The Globe and Mail

Go to the Globe and Mail homepage

Jump to main navigationJump to main content

In this May 6, 2013 photo, Warren Buffett smiles during a television interview in Omaha, Neb. The annual charity auction of a private lunch with the billionaire investor has drawn bids of more than $2-million (U.S.) in each of the past five years, and last year it fetched a record $3,456,789.
In this May 6, 2013 photo, Warren Buffett smiles during a television interview in Omaha, Neb. The annual charity auction of a private lunch with the billionaire investor has drawn bids of more than $2-million (U.S.) in each of the past five years, and last year it fetched a record $3,456,789.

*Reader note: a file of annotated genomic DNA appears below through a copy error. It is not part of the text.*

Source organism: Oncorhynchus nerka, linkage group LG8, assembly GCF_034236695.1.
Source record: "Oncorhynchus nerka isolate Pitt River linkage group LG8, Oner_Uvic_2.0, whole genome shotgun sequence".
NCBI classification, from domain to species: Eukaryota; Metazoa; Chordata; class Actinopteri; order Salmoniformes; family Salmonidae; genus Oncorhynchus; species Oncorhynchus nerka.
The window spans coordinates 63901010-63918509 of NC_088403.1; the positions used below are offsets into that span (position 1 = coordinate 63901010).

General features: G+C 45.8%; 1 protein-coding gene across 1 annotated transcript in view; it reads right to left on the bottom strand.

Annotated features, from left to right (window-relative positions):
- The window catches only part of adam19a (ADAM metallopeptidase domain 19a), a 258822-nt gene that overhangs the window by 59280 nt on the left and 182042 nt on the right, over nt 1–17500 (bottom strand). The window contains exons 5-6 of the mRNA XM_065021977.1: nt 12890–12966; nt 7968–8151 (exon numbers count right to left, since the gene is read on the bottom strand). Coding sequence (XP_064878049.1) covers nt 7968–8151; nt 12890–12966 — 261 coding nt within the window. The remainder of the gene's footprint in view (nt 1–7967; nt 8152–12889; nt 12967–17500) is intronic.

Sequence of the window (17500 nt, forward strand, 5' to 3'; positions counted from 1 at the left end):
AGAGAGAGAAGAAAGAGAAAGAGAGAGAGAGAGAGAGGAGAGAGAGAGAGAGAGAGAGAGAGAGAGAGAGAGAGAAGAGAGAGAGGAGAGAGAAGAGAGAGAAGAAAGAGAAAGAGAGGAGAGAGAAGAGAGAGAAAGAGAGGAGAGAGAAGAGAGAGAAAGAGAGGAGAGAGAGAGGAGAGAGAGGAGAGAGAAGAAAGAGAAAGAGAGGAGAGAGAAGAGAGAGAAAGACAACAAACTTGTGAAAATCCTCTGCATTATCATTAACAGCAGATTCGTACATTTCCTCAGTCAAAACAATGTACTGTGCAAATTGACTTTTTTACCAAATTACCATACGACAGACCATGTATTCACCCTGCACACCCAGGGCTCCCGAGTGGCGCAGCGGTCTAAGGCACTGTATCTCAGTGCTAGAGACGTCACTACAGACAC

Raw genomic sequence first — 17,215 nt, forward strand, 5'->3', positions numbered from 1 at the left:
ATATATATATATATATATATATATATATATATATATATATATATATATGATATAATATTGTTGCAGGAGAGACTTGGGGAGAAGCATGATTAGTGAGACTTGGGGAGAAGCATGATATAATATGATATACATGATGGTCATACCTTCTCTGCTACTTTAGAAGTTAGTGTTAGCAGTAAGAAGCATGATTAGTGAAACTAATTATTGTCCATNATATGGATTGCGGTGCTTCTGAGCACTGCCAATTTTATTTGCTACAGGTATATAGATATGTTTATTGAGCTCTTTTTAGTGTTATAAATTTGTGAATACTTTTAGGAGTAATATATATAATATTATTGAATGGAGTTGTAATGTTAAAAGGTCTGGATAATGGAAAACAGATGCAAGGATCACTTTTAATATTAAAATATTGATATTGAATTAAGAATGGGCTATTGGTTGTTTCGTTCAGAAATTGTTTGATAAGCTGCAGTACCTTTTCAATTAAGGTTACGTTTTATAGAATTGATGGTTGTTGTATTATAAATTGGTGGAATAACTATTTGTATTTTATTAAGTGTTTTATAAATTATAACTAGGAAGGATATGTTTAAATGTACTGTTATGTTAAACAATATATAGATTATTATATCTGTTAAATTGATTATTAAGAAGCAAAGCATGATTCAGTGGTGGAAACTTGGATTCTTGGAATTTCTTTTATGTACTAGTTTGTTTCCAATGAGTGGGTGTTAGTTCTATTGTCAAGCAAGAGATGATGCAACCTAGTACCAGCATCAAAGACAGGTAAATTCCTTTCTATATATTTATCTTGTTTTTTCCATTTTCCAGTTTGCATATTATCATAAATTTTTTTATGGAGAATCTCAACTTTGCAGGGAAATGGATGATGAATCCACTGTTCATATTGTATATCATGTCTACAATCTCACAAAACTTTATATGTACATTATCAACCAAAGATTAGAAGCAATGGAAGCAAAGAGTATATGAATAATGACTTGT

(NATI HARNIK/AP)

Buffett’s favourite indicator predicts five years of low returns

No wonder Warren Buffett’s having trouble finding attractive investment opportunities. His favourite measure of stock market value suggests mediocre returns for the S&P 500 for the next five years.

Mr. Buffett’s preferred measure of broad stock market valuations is U.S. market capitalization as a percentage of gross domestic product. The scatter chart below uses 23 years of quarterly data (as much as I have access) to compare the ratio of S&P 500 market cap to GDP against the average annual return for the ensuing five years.